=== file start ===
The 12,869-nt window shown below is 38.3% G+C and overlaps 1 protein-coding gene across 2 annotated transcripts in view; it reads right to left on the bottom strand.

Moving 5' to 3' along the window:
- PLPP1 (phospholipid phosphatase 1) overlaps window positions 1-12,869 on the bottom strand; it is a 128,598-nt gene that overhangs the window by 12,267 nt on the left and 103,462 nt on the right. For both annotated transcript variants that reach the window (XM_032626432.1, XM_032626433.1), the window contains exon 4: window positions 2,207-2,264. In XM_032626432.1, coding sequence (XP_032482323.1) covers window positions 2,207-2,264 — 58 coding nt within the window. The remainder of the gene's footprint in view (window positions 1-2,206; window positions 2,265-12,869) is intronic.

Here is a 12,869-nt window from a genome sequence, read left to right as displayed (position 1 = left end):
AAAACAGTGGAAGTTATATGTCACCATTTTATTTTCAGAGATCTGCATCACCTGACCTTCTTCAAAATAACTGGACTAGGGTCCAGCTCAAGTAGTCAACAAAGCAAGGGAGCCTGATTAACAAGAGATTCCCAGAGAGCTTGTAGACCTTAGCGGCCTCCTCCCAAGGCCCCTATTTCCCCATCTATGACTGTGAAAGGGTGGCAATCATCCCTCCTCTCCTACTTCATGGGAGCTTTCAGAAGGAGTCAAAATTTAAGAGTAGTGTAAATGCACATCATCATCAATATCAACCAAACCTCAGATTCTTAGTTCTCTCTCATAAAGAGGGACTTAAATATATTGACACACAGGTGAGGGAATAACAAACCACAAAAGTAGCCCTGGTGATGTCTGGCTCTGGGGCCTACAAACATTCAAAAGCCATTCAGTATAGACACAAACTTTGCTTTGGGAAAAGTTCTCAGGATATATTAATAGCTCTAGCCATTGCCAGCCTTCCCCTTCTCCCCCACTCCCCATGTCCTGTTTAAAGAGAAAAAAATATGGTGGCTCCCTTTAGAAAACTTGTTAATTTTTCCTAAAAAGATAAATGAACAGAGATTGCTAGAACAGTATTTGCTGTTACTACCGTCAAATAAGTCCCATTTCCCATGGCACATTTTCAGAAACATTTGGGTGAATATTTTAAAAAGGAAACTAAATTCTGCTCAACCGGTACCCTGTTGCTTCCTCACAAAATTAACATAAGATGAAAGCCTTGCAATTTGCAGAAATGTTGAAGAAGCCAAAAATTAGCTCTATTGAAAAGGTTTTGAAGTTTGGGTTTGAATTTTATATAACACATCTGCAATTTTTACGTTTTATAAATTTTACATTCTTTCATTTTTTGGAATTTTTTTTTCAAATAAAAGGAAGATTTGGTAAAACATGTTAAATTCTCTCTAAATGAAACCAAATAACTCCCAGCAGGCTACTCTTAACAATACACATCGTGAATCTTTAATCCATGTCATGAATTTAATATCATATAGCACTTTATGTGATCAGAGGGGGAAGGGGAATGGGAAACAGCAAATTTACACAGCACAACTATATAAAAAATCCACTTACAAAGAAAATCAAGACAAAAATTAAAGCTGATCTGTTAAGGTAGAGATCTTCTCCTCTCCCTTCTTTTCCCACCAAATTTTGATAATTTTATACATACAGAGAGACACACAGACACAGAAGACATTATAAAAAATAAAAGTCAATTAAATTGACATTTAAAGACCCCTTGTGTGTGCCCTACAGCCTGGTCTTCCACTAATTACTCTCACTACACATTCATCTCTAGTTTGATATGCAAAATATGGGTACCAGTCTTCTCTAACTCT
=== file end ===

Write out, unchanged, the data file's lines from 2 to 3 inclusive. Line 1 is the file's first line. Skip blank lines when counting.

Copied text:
Moving 5' to 3' along the window:
- PLPP1 (phospholipid phosphatase 1) overlaps window positions 1-12,869 on the bottom strand; it is a 128,598-nt gene that overhangs the window by 12,267 nt on the left and 103,462 nt on the right. For both annotated transcript variants that reach the window (XM_032626432.1, XM_032626433.1), the window contains exon 4: window positions 2,207-2,264. In XM_032626432.1, coding sequence (XP_032482323.1) covers window positions 2,207-2,264 — 58 coding nt within the window. The remainder of the gene's footprint in view (window positions 1-2,206; window positions 2,265-12,869) is intronic.